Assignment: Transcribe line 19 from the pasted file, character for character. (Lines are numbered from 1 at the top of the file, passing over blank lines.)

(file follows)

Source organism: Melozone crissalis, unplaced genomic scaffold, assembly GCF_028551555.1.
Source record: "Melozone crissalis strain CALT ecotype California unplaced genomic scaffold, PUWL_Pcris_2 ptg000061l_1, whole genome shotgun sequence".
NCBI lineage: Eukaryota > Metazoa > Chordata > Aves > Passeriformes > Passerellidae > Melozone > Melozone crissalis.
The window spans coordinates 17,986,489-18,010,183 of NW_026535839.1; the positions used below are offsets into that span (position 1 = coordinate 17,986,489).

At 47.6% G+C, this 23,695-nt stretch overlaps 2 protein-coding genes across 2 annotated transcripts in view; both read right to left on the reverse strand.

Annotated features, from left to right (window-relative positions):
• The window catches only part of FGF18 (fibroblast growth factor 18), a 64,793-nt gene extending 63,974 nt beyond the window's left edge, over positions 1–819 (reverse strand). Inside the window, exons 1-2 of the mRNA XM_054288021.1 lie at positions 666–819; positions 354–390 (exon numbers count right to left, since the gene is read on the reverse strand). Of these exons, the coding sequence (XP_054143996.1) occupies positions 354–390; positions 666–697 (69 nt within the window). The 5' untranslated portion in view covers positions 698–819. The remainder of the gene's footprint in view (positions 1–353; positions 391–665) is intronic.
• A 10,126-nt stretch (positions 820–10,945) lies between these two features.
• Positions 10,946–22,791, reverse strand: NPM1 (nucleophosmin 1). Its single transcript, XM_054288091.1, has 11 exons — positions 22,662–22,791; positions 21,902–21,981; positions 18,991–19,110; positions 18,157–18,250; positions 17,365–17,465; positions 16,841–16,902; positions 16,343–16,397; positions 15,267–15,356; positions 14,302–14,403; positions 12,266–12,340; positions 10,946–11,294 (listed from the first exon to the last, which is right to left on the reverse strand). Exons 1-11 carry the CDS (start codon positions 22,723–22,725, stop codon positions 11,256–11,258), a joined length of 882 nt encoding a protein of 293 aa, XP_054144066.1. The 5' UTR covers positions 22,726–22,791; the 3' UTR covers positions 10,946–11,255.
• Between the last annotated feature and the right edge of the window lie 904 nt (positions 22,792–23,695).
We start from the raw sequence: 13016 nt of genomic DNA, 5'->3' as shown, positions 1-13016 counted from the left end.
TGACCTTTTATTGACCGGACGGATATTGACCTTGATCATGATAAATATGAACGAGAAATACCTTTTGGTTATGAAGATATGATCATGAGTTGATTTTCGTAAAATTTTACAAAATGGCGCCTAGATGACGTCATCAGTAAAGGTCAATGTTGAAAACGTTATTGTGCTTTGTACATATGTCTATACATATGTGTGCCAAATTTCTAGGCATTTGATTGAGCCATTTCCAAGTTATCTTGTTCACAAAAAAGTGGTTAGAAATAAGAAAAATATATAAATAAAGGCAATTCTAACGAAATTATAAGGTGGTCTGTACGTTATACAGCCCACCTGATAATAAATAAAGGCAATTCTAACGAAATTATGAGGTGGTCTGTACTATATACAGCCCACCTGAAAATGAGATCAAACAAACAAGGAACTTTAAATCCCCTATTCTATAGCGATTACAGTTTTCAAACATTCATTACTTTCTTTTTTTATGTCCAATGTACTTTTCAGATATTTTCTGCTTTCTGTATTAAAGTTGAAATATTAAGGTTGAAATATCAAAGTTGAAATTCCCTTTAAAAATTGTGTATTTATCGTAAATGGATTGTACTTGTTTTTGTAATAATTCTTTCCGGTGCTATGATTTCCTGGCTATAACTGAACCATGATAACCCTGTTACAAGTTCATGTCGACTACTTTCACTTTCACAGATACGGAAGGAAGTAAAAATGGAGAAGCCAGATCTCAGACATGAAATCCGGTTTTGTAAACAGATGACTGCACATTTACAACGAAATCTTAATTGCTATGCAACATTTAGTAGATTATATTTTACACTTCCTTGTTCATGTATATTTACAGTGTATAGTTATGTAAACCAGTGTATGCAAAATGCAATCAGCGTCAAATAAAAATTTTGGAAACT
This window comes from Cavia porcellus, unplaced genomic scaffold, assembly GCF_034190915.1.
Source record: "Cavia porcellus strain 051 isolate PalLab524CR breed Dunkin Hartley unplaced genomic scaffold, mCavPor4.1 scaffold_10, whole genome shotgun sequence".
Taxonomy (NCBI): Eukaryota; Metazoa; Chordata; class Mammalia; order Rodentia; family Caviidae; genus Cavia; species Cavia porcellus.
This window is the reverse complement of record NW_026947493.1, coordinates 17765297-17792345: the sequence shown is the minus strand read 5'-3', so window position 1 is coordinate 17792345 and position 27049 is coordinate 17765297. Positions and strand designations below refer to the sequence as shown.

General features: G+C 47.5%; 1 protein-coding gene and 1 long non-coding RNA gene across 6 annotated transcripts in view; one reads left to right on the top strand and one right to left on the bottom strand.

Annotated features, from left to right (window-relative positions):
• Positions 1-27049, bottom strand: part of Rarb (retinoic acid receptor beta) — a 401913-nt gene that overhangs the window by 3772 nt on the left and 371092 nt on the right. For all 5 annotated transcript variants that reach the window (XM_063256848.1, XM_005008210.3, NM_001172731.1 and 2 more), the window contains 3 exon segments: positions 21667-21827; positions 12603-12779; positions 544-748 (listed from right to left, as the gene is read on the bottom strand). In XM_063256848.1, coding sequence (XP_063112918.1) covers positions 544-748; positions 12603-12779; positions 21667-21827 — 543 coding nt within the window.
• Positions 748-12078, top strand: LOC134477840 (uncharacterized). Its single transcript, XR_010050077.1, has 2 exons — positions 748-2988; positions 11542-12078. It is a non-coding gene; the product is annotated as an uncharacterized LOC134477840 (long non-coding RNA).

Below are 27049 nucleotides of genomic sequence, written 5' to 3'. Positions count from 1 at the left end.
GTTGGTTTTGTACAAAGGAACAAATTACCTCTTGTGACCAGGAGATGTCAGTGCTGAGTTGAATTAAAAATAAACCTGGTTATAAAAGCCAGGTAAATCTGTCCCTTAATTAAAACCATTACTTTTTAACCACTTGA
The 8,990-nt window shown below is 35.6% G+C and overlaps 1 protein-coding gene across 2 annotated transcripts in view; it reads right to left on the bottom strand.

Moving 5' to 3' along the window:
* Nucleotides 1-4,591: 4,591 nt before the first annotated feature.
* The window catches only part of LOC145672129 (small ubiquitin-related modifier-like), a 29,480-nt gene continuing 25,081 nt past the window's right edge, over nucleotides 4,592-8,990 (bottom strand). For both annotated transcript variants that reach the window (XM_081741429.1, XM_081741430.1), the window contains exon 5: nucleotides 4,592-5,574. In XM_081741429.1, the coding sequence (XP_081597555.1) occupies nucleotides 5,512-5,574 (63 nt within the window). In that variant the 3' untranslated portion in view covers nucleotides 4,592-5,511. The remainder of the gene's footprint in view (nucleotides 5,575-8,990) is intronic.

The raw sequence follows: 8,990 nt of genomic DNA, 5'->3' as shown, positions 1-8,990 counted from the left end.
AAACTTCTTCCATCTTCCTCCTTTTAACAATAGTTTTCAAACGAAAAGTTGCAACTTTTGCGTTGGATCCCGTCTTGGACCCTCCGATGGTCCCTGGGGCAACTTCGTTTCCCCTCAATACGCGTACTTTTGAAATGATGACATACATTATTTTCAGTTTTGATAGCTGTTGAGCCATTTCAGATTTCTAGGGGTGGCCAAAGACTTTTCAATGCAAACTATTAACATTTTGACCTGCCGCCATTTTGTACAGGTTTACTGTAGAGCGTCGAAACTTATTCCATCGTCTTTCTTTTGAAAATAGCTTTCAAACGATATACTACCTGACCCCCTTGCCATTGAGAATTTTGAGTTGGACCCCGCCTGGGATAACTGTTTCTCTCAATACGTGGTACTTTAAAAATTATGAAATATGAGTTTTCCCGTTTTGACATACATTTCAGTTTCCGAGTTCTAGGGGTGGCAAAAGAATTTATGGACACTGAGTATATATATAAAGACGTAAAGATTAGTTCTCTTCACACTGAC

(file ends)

• Positions 1-27049, bottom strand: part of Rarb (retinoic acid receptor beta) — a 401913-nt gene that overhangs the window by 3772 nt on the left and 371092 nt on the right. For all 5 annotated transcript variants that reach the window (XM_063256848.1, XM_005008210.3, NM_001172731.1 and 2 more), the window contains 3 exon segments: positions 21667-21827; positions 12603-12779; positions 544-748 (listed from right to left, as the gene is read on the bottom strand). In XM_063256848.1, coding sequence (XP_063112918.1) covers positions 544-748; positions 12603-12779; positions 21667-21827 — 543 coding nt within the window.